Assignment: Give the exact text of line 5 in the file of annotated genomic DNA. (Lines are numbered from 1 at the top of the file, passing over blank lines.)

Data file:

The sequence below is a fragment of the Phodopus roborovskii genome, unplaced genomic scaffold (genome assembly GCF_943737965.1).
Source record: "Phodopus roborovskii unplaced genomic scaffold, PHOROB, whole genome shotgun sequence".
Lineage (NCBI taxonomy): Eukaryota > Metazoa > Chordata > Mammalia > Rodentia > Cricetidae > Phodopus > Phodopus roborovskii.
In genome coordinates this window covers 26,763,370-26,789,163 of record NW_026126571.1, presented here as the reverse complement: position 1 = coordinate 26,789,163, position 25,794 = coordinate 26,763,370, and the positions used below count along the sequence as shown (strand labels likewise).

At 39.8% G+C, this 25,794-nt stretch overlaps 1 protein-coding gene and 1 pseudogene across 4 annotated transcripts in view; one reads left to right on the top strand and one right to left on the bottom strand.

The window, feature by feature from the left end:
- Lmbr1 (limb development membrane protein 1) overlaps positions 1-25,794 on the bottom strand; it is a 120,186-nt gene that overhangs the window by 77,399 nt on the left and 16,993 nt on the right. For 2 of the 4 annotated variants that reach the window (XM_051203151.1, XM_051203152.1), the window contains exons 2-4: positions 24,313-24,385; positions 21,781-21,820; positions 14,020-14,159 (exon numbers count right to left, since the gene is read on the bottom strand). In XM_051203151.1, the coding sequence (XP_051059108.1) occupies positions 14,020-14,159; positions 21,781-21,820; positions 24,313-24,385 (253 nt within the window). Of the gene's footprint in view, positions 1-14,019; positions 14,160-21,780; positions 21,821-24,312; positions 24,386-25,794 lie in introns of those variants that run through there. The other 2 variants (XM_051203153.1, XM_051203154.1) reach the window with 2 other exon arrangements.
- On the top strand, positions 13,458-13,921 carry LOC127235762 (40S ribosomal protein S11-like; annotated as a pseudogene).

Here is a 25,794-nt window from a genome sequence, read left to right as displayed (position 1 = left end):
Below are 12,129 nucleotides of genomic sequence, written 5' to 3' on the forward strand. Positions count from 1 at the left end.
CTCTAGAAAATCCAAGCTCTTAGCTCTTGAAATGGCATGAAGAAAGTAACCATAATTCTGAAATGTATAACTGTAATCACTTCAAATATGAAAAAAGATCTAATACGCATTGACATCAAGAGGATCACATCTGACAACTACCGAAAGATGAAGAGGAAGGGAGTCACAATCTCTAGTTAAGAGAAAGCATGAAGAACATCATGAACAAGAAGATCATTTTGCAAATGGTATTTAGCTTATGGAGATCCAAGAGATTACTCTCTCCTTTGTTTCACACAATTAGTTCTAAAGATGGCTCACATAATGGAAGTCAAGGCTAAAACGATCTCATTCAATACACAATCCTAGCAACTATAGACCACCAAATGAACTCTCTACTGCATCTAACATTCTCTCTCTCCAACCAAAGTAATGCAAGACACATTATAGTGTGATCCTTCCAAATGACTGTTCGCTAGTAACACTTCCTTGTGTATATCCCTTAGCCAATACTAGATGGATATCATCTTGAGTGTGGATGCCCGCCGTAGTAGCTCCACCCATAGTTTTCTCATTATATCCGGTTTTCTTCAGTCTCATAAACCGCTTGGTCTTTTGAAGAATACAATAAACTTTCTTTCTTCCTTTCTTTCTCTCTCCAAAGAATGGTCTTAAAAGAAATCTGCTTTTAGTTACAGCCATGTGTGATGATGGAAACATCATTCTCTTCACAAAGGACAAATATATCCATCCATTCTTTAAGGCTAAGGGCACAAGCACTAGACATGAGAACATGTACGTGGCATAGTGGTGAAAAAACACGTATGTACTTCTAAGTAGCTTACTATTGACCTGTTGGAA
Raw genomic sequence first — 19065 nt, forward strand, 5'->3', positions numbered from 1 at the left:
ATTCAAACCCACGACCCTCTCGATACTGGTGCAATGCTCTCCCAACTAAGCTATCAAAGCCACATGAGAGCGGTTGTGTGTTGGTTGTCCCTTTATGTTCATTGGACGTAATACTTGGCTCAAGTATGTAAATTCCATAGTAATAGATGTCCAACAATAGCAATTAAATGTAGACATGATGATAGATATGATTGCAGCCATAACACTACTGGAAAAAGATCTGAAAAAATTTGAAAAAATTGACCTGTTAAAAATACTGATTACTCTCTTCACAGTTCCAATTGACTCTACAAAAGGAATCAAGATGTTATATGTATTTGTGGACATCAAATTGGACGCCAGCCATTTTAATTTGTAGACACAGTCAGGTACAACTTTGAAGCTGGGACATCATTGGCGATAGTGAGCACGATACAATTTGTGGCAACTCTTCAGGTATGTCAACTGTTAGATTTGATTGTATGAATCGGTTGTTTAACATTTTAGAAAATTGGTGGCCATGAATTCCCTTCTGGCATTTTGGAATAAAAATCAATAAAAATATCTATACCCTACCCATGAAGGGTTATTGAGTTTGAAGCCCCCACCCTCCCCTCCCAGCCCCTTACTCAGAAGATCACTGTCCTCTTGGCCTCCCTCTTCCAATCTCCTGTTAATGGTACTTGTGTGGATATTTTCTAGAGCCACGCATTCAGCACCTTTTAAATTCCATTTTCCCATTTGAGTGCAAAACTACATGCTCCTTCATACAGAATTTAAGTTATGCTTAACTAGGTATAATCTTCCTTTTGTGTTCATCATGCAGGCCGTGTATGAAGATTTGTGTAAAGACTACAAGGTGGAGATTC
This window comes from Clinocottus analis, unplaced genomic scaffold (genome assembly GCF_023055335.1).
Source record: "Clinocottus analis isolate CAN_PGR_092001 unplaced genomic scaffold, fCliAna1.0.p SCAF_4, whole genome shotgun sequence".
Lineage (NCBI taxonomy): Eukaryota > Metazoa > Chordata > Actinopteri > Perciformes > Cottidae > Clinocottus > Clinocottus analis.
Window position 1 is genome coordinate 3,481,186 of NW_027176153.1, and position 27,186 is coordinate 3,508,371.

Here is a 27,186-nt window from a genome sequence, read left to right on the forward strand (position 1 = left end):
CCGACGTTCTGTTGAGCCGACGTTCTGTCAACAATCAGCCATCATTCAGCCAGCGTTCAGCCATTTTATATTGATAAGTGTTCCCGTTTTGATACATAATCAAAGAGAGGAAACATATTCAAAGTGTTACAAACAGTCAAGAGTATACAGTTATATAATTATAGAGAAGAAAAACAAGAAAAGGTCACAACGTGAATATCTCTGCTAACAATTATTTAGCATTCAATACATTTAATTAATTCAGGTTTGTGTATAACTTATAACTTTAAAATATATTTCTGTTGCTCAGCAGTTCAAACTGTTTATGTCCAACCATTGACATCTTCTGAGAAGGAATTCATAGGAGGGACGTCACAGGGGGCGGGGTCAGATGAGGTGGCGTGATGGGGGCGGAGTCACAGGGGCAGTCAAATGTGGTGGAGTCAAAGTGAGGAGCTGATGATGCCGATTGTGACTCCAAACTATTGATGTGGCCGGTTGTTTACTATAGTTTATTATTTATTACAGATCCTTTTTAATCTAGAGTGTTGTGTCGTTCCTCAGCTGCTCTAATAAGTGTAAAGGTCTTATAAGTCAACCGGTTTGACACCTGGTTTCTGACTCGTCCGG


At 39.8% G+C, this 25,794-nt stretch overlaps 1 protein-coding gene and 1 pseudogene across 4 annotated transcripts in view; one reads left to right on the top strand and one right to left on the bottom strand.